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Staying Active Saves Lives

Staying Active Saves Lives

Would you exercise more for $1,500?

One health insurance company hopes so – and you need to take note of their motivations.

If you’ve been following us at Weight Crafters for any length of time, you’ll know that we’re already strong proponents of an active and energetic lifestyle.

As a retreat focused specifically and primarily on weight loss, we know what it takes to burn off inches of fat fast – and exercise is an absolutely crucial part of our weight loss camp programs


Why Exercise? Isn’t Diet Enough?

If many health and lifestyle journalists are to be believed, losing weight is 90% about diet. What you eat, how much of it you eat, and your total caloric intake versus caloric burn – these are the things that matter. Exercise is an afterthought; a helpful addition, but not particularly necessary. 

“You’ll never burn off more calories than you can eat,” they’ll tell you.

And they’re right – you can’t lose weight with exercise alone. And if your only goal is to lose weight, then a hardcore diet program without any exercise component at all can certainly help you do that. Faster, in some cases, than a program incorporating both.

Also... It could kill you.

What happens when you diet without exercise?

Muscle is a fascinating substance. It is created when our bodies detect a need for it, and reabsorbed when they don’t. Every pound of muscle in your body burns roughly 6 calories per day at rest – simply to survive. Muscle also has a density of 1.06 g/ml.

Fat shares some characteristics with muscle – our bodies create new fat and absorb old on a regular basis, and each pound of fat also has a caloric daily cost. 

Unlike muscle however, fat is created opportunistically when there is a surplus of calories. Fat only requires 2 calories per pound, per day to survive. Fat costs more energy to convert back into calories than muscle does. And fat only has a density of 0.9 g/ml – meaning that a 5lb block of fat is roughly 18% larger than a 5lb block of muscle.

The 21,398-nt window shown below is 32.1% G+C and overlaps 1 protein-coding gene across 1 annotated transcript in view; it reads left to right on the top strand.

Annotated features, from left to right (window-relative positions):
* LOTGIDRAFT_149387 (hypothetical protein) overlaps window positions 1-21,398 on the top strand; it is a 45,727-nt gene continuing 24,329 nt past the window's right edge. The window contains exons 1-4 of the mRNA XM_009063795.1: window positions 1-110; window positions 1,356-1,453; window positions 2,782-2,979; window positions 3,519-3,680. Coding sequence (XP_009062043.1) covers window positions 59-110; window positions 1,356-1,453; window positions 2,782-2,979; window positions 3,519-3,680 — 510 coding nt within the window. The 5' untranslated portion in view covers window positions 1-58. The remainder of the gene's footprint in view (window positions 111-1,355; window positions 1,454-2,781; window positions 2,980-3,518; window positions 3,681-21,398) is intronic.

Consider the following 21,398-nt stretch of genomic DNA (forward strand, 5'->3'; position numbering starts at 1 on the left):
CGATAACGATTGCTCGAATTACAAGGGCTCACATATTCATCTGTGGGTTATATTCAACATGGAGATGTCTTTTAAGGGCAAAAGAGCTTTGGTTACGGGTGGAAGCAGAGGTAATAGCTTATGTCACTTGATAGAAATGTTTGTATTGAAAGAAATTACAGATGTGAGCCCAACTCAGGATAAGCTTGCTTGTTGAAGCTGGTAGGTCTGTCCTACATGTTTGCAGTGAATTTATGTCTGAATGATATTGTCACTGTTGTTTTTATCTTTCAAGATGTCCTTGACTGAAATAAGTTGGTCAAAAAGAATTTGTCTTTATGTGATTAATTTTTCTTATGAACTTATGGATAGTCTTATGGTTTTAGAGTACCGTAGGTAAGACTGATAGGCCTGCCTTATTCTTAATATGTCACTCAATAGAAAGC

When you start a reduced calorie diet, your body will attempt to reabsorb both muscle and fat to burn as substitute energy sources. This is because muscle costs more calories to keep around, and converts more easily back into energy. 

Faced with the prospect of “starvation”, the body rightly chooses to sacrifice any muscle or other tissue that is not actively in use, to conserve resources.

As a result, inches are lost slowly while pounds are lost quickly. Every pound lost means the body spends 4 calories less per day to survive. If the body stays mostly at rest, internal muscles and organs may be weakened as well to further conserve resources.

Strength, stamina and energy are all decreased in order to preserve as much usable energy (and emergency fat stores) as possible. In extreme cases, this can leave you unable to function in daily life, reduce your mobility, or even kill you.


How exercise benefits your diet – and your quality of life

Let’s say you do the diet above again – only this time, you include a daily workout routine. Now, your body is actively using many muscles. This triggers it NOT to reabsorb the muscle, but focus primarily on burning fat as an energy source.

Using this method, you may actually gain some muscle – but you will lose much more fat. The pounds will decrease at a moderate pace while the inches decrease quickly. 

For every pound of muscle gained, you not only burn an extra 6 calories per day at rest – but also gain more strength to be able to exercise harder and burn more calories during your daily workouts.